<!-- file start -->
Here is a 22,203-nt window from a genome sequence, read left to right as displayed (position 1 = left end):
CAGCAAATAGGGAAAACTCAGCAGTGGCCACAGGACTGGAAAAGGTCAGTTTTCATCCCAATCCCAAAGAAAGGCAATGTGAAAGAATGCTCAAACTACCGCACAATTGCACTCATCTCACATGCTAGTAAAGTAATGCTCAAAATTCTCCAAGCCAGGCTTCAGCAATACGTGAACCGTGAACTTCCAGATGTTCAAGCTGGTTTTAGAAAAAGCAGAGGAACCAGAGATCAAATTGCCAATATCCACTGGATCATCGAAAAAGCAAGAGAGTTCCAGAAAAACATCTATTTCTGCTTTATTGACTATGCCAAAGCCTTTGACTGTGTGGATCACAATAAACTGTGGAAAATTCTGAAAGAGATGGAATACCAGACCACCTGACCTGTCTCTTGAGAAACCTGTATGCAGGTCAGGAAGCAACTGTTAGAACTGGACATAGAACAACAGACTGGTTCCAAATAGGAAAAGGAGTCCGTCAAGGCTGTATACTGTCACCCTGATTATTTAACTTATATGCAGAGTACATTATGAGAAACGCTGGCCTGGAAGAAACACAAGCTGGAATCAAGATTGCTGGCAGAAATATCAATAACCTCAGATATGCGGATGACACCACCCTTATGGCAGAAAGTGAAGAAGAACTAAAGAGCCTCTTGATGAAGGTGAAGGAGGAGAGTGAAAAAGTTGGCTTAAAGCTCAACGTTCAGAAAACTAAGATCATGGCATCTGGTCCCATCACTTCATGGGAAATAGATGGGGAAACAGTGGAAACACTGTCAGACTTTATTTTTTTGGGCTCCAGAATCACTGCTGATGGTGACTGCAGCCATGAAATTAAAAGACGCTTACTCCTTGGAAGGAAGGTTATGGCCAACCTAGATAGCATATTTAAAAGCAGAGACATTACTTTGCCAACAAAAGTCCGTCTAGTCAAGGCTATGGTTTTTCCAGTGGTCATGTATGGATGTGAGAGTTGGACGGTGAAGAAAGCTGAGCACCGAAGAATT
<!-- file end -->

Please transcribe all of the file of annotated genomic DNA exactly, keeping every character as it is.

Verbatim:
Here is a 22,203-nt window from a genome sequence, read left to right as displayed (position 1 = left end):
CAGCAAATAGGGAAAACTCAGCAGTGGCCACAGGACTGGAAAAGGTCAGTTTTCATCCCAATCCCAAAGAAAGGCAATGTGAAAGAATGCTCAAACTACCGCACAATTGCACTCATCTCACATGCTAGTAAAGTAATGCTCAAAATTCTCCAAGCCAGGCTTCAGCAATACGTGAACCGTGAACTTCCAGATGTTCAAGCTGGTTTTAGAAAAAGCAGAGGAACCAGAGATCAAATTGCCAATATCCACTGGATCATCGAAAAAGCAAGAGAGTTCCAGAAAAACATCTATTTCTGCTTTATTGACTATGCCAAAGCCTTTGACTGTGTGGATCACAATAAACTGTGGAAAATTCTGAAAGAGATGGAATACCAGACCACCTGACCTGTCTCTTGAGAAACCTGTATGCAGGTCAGGAAGCAACTGTTAGAACTGGACATAGAACAACAGACTGGTTCCAAATAGGAAAAGGAGTCCGTCAAGGCTGTATACTGTCACCCTGATTATTTAACTTATATGCAGAGTACATTATGAGAAACGCTGGCCTGGAAGAAACACAAGCTGGAATCAAGATTGCTGGCAGAAATATCAATAACCTCAGATATGCGGATGACACCACCCTTATGGCAGAAAGTGAAGAAGAACTAAAGAGCCTCTTGATGAAGGTGAAGGAGGAGAGTGAAAAAGTTGGCTTAAAGCTCAACGTTCAGAAAACTAAGATCATGGCATCTGGTCCCATCACTTCATGGGAAATAGATGGGGAAACAGTGGAAACACTGTCAGACTTTATTTTTTTGGGCTCCAGAATCACTGCTGATGGTGACTGCAGCCATGAAATTAAAAGACGCTTACTCCTTGGAAGGAAGGTTATGGCCAACCTAGATAGCATATTTAAAAGCAGAGACATTACTTTGCCAACAAAAGTCCGTCTAGTCAAGGCTATGGTTTTTCCAGTGGTCATGTATGGATGTGAGAGTTGGACGGTGAAGAAAGCTGAGCACCGAAGAATT